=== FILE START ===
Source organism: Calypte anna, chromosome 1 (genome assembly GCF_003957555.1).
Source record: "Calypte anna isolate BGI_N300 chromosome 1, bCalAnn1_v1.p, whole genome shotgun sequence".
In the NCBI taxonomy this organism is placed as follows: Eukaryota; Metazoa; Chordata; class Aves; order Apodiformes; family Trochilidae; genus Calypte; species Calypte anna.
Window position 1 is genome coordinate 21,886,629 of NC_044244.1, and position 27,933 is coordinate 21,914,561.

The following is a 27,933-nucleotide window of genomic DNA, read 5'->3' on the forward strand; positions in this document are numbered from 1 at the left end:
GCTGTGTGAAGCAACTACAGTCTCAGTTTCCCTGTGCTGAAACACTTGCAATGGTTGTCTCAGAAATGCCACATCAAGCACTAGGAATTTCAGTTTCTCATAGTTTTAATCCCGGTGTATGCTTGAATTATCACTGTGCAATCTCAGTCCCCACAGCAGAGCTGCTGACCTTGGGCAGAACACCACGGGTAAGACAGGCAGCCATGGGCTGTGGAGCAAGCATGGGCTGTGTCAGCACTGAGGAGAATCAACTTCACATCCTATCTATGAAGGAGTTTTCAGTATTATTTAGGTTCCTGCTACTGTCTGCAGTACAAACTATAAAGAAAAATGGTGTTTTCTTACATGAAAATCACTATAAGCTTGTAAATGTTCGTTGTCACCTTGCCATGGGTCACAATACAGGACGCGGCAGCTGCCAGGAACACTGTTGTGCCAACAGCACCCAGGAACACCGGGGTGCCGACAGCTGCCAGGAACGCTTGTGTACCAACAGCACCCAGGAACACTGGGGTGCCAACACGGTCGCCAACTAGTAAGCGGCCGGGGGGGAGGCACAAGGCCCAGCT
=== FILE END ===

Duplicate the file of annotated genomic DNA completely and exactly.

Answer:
Source organism: Calypte anna, chromosome 1 (genome assembly GCF_003957555.1).
Source record: "Calypte anna isolate BGI_N300 chromosome 1, bCalAnn1_v1.p, whole genome shotgun sequence".
In the NCBI taxonomy this organism is placed as follows: Eukaryota; Metazoa; Chordata; class Aves; order Apodiformes; family Trochilidae; genus Calypte; species Calypte anna.
Window position 1 is genome coordinate 21,886,629 of NC_044244.1, and position 27,933 is coordinate 21,914,561.

The following is a 27,933-nucleotide window of genomic DNA, read 5'->3' on the forward strand; positions in this document are numbered from 1 at the left end:
GCTGTGTGAAGCAACTACAGTCTCAGTTTCCCTGTGCTGAAACACTTGCAATGGTTGTCTCAGAAATGCCACATCAAGCACTAGGAATTTCAGTTTCTCATAGTTTTAATCCCGGTGTATGCTTGAATTATCACTGTGCAATCTCAGTCCCCACAGCAGAGCTGCTGACCTTGGGCAGAACACCACGGGTAAGACAGGCAGCCATGGGCTGTGGAGCAAGCATGGGCTGTGTCAGCACTGAGGAGAATCAACTTCACATCCTATCTATGAAGGAGTTTTCAGTATTATTTAGGTTCCTGCTACTGTCTGCAGTACAAACTATAAAGAAAAATGGTGTTTTCTTACATGAAAATCACTATAAGCTTGTAAATGTTCGTTGTCACCTTGCCATGGGTCACAATACAGGACGCGGCAGCTGCCAGGAACACTGTTGTGCCAACAGCACCCAGGAACACCGGGGTGCCGACAGCTGCCAGGAACGCTTGTGTACCAACAGCACCCAGGAACACTGGGGTGCCAACACGGTCGCCAACTAGTAAGCGGCCGGGGGGGAGGCACAAGGCCCAGCT